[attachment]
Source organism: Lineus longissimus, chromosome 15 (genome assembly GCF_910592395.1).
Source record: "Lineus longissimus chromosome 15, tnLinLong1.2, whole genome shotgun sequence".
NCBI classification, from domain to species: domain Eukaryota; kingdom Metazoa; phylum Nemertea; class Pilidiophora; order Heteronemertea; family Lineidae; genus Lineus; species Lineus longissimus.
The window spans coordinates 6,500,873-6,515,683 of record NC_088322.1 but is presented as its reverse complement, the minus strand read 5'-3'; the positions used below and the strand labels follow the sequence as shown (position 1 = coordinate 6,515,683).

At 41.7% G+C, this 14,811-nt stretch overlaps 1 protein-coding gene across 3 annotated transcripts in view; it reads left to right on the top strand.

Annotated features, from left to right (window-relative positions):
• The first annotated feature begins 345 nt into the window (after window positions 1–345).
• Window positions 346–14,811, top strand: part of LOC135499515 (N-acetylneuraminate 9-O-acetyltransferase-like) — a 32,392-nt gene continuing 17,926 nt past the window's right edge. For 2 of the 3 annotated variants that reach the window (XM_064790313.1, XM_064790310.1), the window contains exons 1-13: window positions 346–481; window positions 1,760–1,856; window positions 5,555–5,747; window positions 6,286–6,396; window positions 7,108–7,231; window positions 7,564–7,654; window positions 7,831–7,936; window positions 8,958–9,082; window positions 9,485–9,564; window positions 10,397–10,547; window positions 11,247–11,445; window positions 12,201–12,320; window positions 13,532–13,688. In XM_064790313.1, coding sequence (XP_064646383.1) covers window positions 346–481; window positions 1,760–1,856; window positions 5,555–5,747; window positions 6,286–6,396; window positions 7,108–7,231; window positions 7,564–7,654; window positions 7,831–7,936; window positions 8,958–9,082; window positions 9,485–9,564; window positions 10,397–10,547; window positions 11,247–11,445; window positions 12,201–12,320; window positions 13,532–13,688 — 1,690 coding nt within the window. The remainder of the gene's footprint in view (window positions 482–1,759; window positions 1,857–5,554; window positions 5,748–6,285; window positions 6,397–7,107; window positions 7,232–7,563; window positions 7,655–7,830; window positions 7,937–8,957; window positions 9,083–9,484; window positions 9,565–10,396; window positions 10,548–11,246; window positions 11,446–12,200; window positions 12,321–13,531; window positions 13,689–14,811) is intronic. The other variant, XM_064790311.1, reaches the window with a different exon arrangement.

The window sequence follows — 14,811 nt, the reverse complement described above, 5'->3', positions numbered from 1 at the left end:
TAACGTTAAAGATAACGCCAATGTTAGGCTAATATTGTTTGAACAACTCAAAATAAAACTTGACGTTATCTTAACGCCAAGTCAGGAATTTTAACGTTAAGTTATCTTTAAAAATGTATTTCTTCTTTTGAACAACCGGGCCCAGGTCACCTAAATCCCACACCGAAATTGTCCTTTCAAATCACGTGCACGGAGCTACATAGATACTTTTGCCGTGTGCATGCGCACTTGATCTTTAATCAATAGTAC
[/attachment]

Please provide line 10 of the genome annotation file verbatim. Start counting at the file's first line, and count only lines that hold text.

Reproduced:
TAACGTTAAAGATAACGCCAATGTTAGGCTAATATTGTTTGAACAACTCAAAATAAAACTTGACGTTATCTTAACGCCAAGTCAGGAATTTTAACGTTAAGTTATCTTTAAAAATGTATTTCTTCTTTTGAACAACCGGGCCCAGGTCACCTAAATCCCACACCGAAATTGTCCTTTCAAATCACGTGCACGGAGCTACATAGATACTTTTGCCGTGTGCATGCGCACTTGATCTTTAATCAATAGTAC